George Westerman, principal research scientist with the MIT Initiative on the Digital Economy, wrote an excellent article on Digital Transformation titled Your Company Doesn’t Need a Digital Strategy. His key point was that the true value in digital transformation comes from using digital technologies as the fulcrum for transformation not as the objective. When focusing simply on a technology for technology’s sake, the return on investment is much lower.
In the digital world, a strategic focus on digital sends the wrong message. Creating a “digital strategy” can focus the organization in ways that don’t capture the true value of digital transformation. You don’t need a digital strategy. You need a better strategy, enabled by digital.
Westerman cautions that technology doesn’t provide business value in a vacuum, but only when fused with a business strategy that transforms a key aspect of your business such as product delivery (e.g. e-commerce), customer understanding (e.g. analytics), “radically synchronizing operations” (e.g. IoT), changing business models (again IoT), etc. Thus, “technology’s value comes from doing business differently because technology makes it possible.”
For example, sales intelligence isn’t about providing reps with additional contacts or feeding them with business factoids so they sound smooth on calls. It is about transforming sales and marketing processes by infusing relevant, accurate, and timely intelligence into sales and marketing workflows; aligning sales and marketing objectives; prioritizing activities; and making sales reps more efficient and effective at selling.
Westerman offers four strategies for digital transformation:
- Get Away from Silo Thinking — Focusing on a technology strategy (e.g. Mobile, Big Data) can be limiting and ends once the technology has been implemented. A technology focus results in incremental improvements, whereas a business transformation strategy employs multiple technologies and management interventions. You begin with the objective and then determine the digital processes and workflows for implementation. “A customer intimacy strategy, for instance, uses mobile along with other digital technologies to constantly increase personalization, engagement, and satisfaction.”
- Don’t push the envelope too far, too fast — Overly ambitious strategies may be very risky while more mundane projects may be ignored. Cutting edge technology may not be ready or implementation strategies may not be understood. “Business leaders leave easy money on the table if they ignore incremental steps and pursue risky opportunities that may not be ready to pay off yet.”
- Don’t ask your tech leaders to drive transformation alone — This is an old piece of advice, but still relevant. Early CRM projects often failed due to a top down approach that lacked support from sales and support teams. The CTO or CIO needs to work with other C-level and mid-level executives that provide expertise in the industry and function. For example, The CTO cannot transform sales and marketing by fiat, but must work with sales and marketing management for expertise, cooperation, risk mitigation, implementation, and communication.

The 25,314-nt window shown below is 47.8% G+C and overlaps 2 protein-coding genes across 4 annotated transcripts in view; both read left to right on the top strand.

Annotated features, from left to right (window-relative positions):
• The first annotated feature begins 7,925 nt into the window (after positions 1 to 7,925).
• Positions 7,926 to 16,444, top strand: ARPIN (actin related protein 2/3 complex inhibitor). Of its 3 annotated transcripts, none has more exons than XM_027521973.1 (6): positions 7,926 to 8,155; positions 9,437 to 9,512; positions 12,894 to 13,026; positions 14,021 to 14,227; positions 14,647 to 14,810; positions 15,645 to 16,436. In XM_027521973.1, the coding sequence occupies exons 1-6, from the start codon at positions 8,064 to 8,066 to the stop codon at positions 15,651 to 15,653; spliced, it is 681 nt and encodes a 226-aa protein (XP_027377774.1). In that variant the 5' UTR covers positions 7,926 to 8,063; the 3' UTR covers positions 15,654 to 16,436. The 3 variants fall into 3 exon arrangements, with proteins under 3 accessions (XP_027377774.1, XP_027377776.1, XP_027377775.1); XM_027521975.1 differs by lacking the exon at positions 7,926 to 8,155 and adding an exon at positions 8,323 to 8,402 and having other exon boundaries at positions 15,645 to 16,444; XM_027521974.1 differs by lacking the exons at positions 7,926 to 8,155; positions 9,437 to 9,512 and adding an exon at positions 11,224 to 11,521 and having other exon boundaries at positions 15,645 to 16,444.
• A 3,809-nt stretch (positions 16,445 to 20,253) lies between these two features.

- Build essential leadership capabilities, not just technical ones — Digital transformation isn’t a project but the ongoing development of enterprise capabilities and business value. Digital leaders should “create a transformative vision, engage their people in that vision, and then govern strongly to chart a course across a whole portfolio of digital transformation efforts — some planned and some yet to be discovered.”
Not all problems require expensive cutting edge technology. Many problems are still soluble through low tech solutions, small dollar investments into current platforms, and modified processes. A focus on technology not only brings about silo thinking, but could increase complexity and cost.
I’m reminded of my high school Geometry teacher who said, “there are two ways you can kill a fly. You can use a fly swatter or you can use a bazooka.”
I suspect the bazooka would be a lot more fun, but costlier and riskier.
That being said, there are also great risks in moving slowly or lacking a digital strategy. Forrester highlighted the risks of being a Digital Dinosaur. The author Nigel Fenwick noted that the digital predators are customer obsessed:
While all companies profess to put customers first, it’s clear from the data that executives at digital Predators care more passionately about the customer across multiple dimensions: In every customer metric we measured, these executives rated the importance of the customer higher than peers in transformers and dinosaurs – in short, they are not just customer obsessed, they are really, really customer obsessed.
And consistent with Westerman’s advice, customer obsession is a business objective, not a technology focus. It is this deep understanding of customer needs that both informs the business and technology strategy and creates a defensible technology advantage.